Spleen Injury: Symptoms, Diagnosis, Treatment

The spleen is one of the most common organs to be injured during trauma.  The spleen receives a large amount of blood supply.  Injury to the spleen can therefore be life threatening.

CT is used to assess the severity of injury to the spleen.  Many injuries of the spleen can be treated conservatively without surgery in patients who are not actively bleeding.

Symptoms of spleen injury

Patients can experience pain in the left upper abdomen and left lower chest.

Patients who are experiencing blood loss from their injury may have distention of their abdomen, low blood pressure, and fast heart rate.

Some patients may develop peritonitis or an inflamed lining of the abdominal cavity.

Ruptured spleen

The main concern with splenic injury is a splenic rupture.  The spleen mainly stores and filters blood.  A rupture of the spleen means that the lining of the spleen has torn.  This can lead to life threatening bleeding.

How is spleen injury diagnosed?

Splenic injury may be suspected after trauma to the abdomen.  An ultrasound is sometimes done looking at the spleen for injuries and for bleeding in the abdomen.

A CT scan is more definitive and can grade injury of the spleen on a scale of 1 to 5.  CT can show tears of the spleen, injury to the blood vessels of the spleen, bleeding in or around the spleen and bleeding into the abdominal cavity.

What does spleen injury look like on imaging?

Ultrasound may show blood in the abdominal cavity in some cases of injury to the spleen. When combined with shock, urgent surgical intervention is indicated. We may also see areas of abnormality in spleen itself corresponding to injuries.

X-rays do not show us a splenic injury.  We can not see bleeding on X-ray nor can we seen direct splenic injuries.  We can see rib fractures in the left lower chest which can be associated with splenic injury.

CT can show us tears of the spleen.  The depth of tears or lacerations increases the severity of the injury.  The amount of bleeding into or around the spleen increases the severity of injury.    CT can show us active bleeding and injury to the blood vessels.  The most severe grade of injury is when there is active bleeding into the abdominal cavity.

What else can look like spleen injury in radiology?

There are few diagnostic possibilities when seeing tears or bleeds involving the spleen.

Splenic clefts are something you’re born with.  They can mimic a laceration or tear but are smooth in appearance and not associated with bleeding.

Some splenic lesions or masses can mimic a bleed or injury to the spleen.

What causes spleen injury?

Penetrating trauma like a gun shot wound or stabbing injury can cause spleen injury.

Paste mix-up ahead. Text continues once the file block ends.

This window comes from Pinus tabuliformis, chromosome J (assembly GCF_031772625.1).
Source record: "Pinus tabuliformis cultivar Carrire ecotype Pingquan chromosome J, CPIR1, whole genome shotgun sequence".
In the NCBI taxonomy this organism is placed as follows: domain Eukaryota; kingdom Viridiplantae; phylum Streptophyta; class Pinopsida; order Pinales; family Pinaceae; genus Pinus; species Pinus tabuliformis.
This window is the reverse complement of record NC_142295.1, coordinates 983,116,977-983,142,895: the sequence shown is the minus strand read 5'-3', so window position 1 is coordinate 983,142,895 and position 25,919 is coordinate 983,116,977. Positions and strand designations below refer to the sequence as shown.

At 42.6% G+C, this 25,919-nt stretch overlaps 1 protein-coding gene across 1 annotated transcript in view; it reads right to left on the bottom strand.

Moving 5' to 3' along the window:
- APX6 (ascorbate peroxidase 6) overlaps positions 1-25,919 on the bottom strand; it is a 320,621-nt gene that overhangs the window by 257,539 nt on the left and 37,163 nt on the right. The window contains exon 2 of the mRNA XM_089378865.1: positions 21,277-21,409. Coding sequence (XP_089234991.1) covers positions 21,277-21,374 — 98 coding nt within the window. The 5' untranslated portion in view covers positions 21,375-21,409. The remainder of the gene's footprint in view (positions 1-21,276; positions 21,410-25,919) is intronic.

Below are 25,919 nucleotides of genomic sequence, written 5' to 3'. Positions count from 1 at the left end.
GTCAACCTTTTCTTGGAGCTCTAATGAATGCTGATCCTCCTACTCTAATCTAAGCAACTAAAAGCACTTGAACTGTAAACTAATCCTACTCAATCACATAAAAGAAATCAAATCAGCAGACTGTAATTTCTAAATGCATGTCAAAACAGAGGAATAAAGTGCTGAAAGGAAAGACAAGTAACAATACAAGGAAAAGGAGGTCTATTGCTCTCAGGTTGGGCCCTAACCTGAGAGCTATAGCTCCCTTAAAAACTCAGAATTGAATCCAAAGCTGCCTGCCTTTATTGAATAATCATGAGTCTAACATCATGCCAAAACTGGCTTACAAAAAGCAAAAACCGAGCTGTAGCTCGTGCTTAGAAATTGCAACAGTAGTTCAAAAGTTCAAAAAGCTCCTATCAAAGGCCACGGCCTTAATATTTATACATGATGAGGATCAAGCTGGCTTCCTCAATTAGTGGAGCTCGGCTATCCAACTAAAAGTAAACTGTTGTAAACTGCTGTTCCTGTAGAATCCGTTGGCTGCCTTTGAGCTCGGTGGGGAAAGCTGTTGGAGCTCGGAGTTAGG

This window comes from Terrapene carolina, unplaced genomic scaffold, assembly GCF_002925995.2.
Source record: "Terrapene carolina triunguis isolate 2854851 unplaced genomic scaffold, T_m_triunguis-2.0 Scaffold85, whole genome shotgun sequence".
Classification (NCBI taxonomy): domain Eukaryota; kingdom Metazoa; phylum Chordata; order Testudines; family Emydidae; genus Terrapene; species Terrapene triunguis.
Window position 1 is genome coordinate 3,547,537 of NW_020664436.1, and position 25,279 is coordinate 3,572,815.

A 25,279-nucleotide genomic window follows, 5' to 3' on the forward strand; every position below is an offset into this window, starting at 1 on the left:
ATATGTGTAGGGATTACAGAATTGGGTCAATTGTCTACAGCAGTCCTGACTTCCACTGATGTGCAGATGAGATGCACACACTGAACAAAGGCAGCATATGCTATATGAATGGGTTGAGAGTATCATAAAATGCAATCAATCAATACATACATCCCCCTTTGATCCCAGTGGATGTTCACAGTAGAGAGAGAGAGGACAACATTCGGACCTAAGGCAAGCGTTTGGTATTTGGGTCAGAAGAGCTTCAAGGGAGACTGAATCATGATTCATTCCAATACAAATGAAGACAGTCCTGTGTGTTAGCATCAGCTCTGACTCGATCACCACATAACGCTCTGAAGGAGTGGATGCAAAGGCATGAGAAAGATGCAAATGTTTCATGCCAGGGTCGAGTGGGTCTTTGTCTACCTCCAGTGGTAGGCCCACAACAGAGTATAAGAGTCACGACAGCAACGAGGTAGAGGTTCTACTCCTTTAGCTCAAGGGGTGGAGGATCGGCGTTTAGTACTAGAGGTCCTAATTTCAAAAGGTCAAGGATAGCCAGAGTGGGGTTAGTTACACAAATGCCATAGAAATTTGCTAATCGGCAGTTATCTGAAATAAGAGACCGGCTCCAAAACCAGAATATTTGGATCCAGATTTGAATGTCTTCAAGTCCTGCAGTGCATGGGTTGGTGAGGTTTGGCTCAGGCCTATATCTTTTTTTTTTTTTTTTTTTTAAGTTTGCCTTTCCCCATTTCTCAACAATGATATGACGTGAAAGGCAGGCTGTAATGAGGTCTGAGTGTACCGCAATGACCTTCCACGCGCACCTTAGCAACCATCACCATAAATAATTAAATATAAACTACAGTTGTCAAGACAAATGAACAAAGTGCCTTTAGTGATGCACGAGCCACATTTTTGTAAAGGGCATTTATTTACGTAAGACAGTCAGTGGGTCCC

Blunt trauma or direct blow to the abdomen can cause spleen injury.

Medical procedures like biopsies and colonoscopies can be associated with splenic injuries.

Is a spleen injury dangerous?

Yes, splenic injury can lead to life threatening bleeding in some cases.

What type of doctor treats spleen injury?

The management of spleen injury is often guided by a multidisciplinary team with surgery often being involved.

Spleen injury treatment

Many cases in which patients are hemodynamically stable or are not actively bleeding are treated conservatively.

Patients who are actively bleeding and develop low blood pressure and shock will be treated surgically.

Some higher grade injuries may be treated by interventional radiologists.   Interventional radiology can do an embolization procedure which is non invasive to help stop the bleeding.

Spleen injury: summary

Injuries to the spleen are common in the setting of trauma.  Spleen injuries can be life threatening because of blood loss.  Often ultrasound and CT are used to diagnose splenic injuries and bleeding.

Treatment is conservative when patients are not actively bleeding.  Embolization of the bleed by an interventional radiologists and surgery to remove the injured spleen are options for patients who have active bleeding.

Disclaimer: The content of this website is provided for general informational purposes only and is not intended as, nor should it be considered a substitute for, professional medical advice. Do not use the information on this website for diagnosing or treating any medical or health condition. If you have or suspect you have a medical problem, promptly contact your professional healthcare provider.

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